One recurring issue faced by pedestrians is the lack of ‘giving way’ by vehicles turning left or right, to pedestrians crossing the street. There seems to be confusion among road users – both pedestrians and drivers – as to who has right of way. For others, to be sure, it is blatantly disregard by some drivers for the rights of pedestrian rights, the ‘might is right’ approach if you like. The lack of adherence to this rule is a risk to pedestrian safety – especially for those who are less mobile.
Such is the non-adherence to this rule that this requirement is number two in the NRMA’s Top 10 most misunderstood road rules.
As a driver who is aware of this rule, I often see pedestrians wave me forward as I approach to turn, even though I’ve already slowed in my approach and have deliberated indicated with my hand to cross first. Conceivably, they may not be aware that they have the right of way, or it may be that they simply do not trust drivers – given the many occasions in which vehicles ignore this rule.
To address this, leading urbanists have proposed reconceptualising the relationship between the footpath and the roadway. Specifically, as University of Sydney Professor David Levinson has stated:
“We should think of these intersections as spaces where vehicles cross an implicit continuous footpath, rather than as places where people cross a vehicular lane.”
This change in perspective would require a significant education campaign to address the current outlook that it is pedestrians who are seen to be crossing the path of vehicles on the roadway. The Centre for Road Safety in Transport for NSW may be the logical/necessary lead organisation to coordinate this. It is worth noting, though, that of the 10 Tips and Advice to reduce pedestrian deaths and serious injuries, only one addresses drivers’ responsibilities – This placing the bulk of the onus on non-drivers for safety seems topsy-turvy, given that it is the driver’s who controls the ‘weapon’, which kills over 1100 people a year in Australia (and 132 pedestrians) according to BITRE.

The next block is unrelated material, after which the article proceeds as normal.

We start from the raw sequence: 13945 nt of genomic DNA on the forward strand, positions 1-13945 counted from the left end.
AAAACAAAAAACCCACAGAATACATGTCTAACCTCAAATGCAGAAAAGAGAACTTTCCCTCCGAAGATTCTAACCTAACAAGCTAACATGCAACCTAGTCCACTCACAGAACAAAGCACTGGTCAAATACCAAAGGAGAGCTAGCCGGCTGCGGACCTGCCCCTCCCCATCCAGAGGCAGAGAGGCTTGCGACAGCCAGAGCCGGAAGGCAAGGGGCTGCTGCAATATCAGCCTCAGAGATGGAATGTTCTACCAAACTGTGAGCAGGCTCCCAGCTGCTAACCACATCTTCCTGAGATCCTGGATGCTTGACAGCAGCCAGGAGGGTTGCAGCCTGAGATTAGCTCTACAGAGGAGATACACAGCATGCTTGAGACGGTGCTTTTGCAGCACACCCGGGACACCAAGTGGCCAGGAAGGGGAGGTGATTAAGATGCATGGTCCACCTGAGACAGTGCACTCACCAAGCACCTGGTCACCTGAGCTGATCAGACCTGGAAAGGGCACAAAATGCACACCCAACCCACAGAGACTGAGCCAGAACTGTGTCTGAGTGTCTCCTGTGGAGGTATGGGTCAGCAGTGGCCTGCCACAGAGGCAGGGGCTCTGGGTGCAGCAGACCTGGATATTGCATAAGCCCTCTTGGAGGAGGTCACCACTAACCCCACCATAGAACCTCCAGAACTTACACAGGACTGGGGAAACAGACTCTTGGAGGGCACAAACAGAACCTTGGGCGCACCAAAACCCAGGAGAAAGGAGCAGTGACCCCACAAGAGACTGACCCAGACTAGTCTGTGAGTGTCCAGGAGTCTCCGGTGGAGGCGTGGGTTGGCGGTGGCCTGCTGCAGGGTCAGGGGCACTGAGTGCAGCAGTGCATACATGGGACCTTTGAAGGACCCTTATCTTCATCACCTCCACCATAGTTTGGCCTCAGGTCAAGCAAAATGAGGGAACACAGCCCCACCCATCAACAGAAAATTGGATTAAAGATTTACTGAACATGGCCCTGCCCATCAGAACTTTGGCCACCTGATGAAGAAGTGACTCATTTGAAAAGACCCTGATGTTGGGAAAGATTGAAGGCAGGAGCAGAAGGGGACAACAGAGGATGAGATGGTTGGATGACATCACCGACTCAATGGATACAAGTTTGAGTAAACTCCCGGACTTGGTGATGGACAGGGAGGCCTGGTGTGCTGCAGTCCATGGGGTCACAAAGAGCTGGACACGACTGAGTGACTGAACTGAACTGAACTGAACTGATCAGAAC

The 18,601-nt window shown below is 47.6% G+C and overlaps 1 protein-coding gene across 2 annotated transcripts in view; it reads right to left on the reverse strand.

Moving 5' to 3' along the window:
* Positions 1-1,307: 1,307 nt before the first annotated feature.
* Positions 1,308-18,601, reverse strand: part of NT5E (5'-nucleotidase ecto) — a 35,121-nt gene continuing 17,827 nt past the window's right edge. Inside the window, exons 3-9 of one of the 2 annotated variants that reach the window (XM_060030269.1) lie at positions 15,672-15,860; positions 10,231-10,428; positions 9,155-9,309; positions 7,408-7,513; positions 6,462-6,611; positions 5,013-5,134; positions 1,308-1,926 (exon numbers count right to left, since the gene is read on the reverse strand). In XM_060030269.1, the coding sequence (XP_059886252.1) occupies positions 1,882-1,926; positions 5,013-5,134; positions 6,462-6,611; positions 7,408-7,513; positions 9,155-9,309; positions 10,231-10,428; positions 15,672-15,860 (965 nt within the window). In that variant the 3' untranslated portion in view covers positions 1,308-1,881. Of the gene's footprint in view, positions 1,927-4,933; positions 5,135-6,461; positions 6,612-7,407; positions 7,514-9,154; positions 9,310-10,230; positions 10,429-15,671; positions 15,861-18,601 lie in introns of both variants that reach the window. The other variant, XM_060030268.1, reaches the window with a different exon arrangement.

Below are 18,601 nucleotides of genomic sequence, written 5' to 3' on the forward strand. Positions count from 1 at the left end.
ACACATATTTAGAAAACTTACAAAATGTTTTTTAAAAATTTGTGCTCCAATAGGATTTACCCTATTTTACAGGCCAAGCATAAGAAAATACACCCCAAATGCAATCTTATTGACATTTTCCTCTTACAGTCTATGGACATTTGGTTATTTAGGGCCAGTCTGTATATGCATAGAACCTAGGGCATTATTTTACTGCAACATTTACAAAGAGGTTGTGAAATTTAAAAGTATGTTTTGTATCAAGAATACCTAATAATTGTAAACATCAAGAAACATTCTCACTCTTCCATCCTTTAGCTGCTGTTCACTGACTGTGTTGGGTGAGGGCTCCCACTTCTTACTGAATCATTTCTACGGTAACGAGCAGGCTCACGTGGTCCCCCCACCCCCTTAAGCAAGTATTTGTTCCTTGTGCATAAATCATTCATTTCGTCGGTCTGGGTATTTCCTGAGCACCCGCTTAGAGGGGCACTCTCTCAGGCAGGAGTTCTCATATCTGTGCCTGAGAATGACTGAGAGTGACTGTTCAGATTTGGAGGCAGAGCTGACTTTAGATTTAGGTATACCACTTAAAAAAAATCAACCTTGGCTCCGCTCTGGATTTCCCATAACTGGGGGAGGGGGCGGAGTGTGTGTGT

An alliance of civil society organisations to inform the design and roll-out of such an education campaign would be particularly powerful. Certain groups in society, such as older people, people with disability, parents of young children, may be less able or comfortable to assert their rights as pedestrians. Their experiences and others similarly affected should inform any education campaign.
Aside from any high-profile campaign, there is a strong argument for enforcement, following an initial period of public education. Without a ‘stick, it seems unlikely that there will be any significant behavioural shifts in favour of pedestrian safety.
Raising this issue with the office of Minister Stokes – who is currently minister for Minister for Infrastructure, Cities, and Active Transport at NSW Government – may be one way to highlight this issue and agitate for education and appropriate enforcement.